USES: Ragweed is useful to non-humans. The oil-rich seeds are good bird food, particularly in winter. Mugwort and ragweed are used in homeopathic medicine. Mugwort, in particular, seems to have a number of useful herbal applications. For example, it’s recommended as an herb for a “sleep pillow” and it’s sold as a lice and mite repellant for caged birds.

Invasive, common-as-mud, allergy-causing mugwort is still sold in nurseries and on-line. The variegated “Oriental Limelight” highbred seems to be very popular. One of my fellow Master Gardener Interns spotted it in a Connecticut nursery this past week, at the amazing price of over $10 a pot. (I wonder what the hapless buyers thought when they later saw mounds of it growing wild by the parking lot!)




Here’s a tale of two vines: a Great American and its Asian twin. The picture taken in a Stamford churchyard is of the foreign twin, escaped from someone’s garden and running wild on a privet hedge. It’s called sweet autumn clematis (clematis terniflora or clematis paniculata).

The American twin is virgin’s bower (Clematis virginiana) is a native clematis in the buttercup family. It ranges from Manitoba, Quebec and Nova Scotia south to at least Florida. (There’s a western variety Clematis ligusticifolia, with the Spanish name “yerba de chivat”, so technically we’ve got triplets). While most sources say that sweet autumn clematis is “Asian”, New Zealand claims it as a native, with the Maori name “puawhananga”.

Both vines grow rapidly to about 20′ and look wonderful draped over a fence or climbing up a tree. The bees, butterflies and other pollen gathering insects love the fragrant flowers; birds like to nest in the thick, tangled vines. The flowers are followed by attractive feathery seeds. Neither plant appears to have much forage or medical value. Since many clematis are high in poisonous alkaloids, this may also be true of virgin’s bower and sweet autumn clematis. Sweet autumn clematis is readily available for sale in local nurseries and via the Internet. Many garden experts recommend it.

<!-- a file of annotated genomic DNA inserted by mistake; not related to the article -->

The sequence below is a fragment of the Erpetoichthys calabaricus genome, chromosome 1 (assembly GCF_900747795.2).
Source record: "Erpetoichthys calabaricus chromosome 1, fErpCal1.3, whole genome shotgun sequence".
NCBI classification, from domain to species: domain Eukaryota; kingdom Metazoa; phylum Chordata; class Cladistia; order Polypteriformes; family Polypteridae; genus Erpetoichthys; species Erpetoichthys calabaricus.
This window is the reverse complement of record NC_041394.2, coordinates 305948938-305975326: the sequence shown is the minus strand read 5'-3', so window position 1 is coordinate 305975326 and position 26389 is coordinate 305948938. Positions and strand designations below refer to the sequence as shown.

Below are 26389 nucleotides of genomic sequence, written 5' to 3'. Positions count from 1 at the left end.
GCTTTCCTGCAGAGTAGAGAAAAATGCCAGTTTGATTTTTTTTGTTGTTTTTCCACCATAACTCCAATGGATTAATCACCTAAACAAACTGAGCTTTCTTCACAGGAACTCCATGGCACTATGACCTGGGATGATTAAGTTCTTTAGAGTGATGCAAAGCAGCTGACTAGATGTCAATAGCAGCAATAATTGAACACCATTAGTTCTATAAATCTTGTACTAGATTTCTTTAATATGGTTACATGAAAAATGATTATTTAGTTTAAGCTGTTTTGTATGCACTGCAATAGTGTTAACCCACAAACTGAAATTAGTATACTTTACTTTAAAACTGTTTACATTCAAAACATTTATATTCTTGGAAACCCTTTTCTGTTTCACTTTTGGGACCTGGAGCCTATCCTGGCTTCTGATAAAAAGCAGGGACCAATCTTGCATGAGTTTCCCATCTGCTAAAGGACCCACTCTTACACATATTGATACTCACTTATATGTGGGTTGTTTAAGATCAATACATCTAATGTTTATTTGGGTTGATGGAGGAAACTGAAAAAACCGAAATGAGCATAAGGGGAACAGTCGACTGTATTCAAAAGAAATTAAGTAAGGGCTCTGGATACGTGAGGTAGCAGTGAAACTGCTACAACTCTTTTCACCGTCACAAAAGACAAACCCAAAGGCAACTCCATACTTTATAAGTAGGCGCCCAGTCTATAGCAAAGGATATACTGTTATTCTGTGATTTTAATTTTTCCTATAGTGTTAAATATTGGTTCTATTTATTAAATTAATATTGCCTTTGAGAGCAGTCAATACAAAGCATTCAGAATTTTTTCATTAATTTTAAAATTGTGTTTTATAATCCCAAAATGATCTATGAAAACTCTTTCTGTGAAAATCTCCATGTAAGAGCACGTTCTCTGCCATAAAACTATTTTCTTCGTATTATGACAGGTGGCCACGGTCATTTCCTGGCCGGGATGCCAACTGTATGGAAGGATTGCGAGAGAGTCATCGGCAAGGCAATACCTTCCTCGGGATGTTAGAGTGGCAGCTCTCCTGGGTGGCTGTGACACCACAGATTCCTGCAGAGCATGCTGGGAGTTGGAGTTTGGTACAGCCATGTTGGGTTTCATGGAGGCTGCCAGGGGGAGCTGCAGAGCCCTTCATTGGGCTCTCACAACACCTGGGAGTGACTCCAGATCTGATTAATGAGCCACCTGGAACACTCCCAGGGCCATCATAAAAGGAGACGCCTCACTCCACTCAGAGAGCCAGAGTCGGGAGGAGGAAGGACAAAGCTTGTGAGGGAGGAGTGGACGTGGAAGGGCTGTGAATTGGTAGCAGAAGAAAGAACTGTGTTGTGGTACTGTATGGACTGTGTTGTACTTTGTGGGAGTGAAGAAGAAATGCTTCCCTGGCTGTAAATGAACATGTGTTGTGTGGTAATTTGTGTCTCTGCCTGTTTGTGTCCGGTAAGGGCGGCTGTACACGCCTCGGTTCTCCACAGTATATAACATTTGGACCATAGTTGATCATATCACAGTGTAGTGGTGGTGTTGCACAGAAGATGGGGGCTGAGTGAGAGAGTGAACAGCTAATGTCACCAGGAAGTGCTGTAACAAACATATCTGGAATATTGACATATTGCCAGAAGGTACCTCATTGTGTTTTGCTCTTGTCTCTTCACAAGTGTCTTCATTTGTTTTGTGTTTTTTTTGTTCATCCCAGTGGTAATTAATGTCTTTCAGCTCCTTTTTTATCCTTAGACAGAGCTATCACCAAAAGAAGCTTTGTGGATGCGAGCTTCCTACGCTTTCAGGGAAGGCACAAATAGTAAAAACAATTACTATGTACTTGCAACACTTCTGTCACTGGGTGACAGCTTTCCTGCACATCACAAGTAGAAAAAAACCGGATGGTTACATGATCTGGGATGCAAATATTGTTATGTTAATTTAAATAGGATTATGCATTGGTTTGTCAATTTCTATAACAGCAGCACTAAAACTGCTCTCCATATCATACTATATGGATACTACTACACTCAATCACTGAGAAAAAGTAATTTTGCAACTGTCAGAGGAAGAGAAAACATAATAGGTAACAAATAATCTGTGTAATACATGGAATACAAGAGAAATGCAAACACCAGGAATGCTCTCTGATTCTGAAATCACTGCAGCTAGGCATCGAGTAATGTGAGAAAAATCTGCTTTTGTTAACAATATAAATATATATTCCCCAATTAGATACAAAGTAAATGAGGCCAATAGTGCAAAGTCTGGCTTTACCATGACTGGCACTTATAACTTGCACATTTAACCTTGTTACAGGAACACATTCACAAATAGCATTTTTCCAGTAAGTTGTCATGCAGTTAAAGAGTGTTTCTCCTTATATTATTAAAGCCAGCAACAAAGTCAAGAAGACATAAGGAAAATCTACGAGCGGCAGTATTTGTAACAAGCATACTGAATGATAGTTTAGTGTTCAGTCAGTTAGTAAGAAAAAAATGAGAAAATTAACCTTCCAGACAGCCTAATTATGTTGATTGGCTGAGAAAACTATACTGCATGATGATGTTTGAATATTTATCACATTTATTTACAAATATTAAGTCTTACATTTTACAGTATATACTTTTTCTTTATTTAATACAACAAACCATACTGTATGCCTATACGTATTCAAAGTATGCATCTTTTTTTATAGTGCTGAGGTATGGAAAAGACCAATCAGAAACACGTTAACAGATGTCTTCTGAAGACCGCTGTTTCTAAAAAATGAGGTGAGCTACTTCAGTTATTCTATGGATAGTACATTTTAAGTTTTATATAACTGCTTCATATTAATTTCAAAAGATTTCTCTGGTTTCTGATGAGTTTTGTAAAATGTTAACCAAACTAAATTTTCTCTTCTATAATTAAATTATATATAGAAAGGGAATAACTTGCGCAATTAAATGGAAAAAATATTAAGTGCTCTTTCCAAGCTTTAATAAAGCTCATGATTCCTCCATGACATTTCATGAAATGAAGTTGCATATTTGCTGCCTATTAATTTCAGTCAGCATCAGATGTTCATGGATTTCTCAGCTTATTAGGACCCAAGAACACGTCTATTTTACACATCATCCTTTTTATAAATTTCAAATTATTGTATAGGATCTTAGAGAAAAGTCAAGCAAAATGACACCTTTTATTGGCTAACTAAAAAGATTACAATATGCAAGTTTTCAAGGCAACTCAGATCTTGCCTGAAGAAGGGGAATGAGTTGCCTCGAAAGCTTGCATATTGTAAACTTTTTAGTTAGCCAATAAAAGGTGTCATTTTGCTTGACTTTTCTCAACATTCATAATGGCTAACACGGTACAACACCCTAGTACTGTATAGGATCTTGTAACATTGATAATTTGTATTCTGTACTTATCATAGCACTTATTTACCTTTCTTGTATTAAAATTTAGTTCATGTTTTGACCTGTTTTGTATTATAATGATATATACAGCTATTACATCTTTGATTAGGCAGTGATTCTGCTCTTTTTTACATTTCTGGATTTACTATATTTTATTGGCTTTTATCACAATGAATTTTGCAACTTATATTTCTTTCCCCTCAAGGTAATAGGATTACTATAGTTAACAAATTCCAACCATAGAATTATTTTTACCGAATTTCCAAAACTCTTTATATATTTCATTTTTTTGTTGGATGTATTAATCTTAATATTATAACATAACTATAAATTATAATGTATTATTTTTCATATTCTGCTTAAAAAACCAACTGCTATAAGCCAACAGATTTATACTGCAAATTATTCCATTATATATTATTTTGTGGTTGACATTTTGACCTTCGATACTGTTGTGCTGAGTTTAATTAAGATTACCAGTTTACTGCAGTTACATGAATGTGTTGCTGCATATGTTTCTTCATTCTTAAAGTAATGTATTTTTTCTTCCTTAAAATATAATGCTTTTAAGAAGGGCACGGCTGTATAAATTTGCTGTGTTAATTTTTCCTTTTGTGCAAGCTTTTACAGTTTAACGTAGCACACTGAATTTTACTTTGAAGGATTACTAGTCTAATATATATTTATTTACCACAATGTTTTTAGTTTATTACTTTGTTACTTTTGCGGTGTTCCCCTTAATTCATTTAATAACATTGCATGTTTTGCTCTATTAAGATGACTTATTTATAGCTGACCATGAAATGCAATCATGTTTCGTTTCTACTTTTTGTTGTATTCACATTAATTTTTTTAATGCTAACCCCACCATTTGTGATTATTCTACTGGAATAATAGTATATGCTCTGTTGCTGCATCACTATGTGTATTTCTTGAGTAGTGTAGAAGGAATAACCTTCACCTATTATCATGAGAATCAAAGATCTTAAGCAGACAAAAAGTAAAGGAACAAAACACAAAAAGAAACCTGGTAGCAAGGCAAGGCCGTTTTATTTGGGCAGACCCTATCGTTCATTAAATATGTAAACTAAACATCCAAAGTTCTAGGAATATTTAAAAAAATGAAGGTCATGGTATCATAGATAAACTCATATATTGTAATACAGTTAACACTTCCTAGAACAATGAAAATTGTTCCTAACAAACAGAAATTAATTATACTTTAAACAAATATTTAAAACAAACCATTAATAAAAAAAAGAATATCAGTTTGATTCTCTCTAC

The flowers look alike so the best way to tell the vines apart is by their leaves: the native plant has toothed leaves and the foreign one has round, smooth edged leaves.

Since it’s much harder to find a seller of the native plant, I suspect that the Asian plant is easier to propagate, like the Asian bittersweet. So is sweet autumn clematis a kudzu in the making? It has gotten loose and is said to found in the wild from Southern Connecticut to Florida and west to the Mississippi. I see it climbing over hedges and fences in Stamford urban areas. While it’s not high on the Canadian and USA invasive menace lists, it is starting to make a few, particularly in the Southeast.

BTW: there are many, many lovely highbred clematis vines that make great garden plants. They come in a wide range of colors and if you shop around you can find ones that bloom most of the summer and a great mixer with roses (that tend to quit in the heat). Most these “garden” clematis like their roots kept cool and moist in shade but must have their tops in good sun to produce flowers. They take a couple of years to get started but are worth the wait. To my knowledge, in the northern USA and Canadian, none are invasive; but in the South and West, a few varieties are listed as potential trouble makers.



I used to think that tropical-looking burdock would be great as the star in a garden of pest and drought resistant, edible, native and naturalized plants. Then I found out what happens when burdock gets out of control.


Common burdock: Burdock is a member of the composite (daisy) family, like its roadside companions, chicory and dandelions. There are at least three kinds of burdock present in North America, all Eurasian imports. The best know is the “common” or “lesser” burdock (Arctium minus), which is pictured in this article. Common burdock has flower stalks rising knee to shoulder height. Common burdock is reported to be found in all providences of Canada and all parts of the USA mainland except Florida and, perhaps, some areas near the Great Lakes. I believe that it has also found its way into Mexico.

Great and woolly burdock: Also naturalized are the great burdock (Arctium lappa), and the less-weedy woolly burdock (Arctium tomentosum). The great burdock has towering flower stalks up to an amazing 9 feet. You can tell great burdock from the “common” form by the size, and by the arrangement of the flowerheads. The great burdock‘s flowerheads are arranged in flat-topped clusters at the top of the stems. The woolly burdock has fleece on the outside of its flowerheads.

Japanese gobo: Lastly, in the vegetable garden and truck farm, there is gobo, the Japanese cultivated version of great burdock.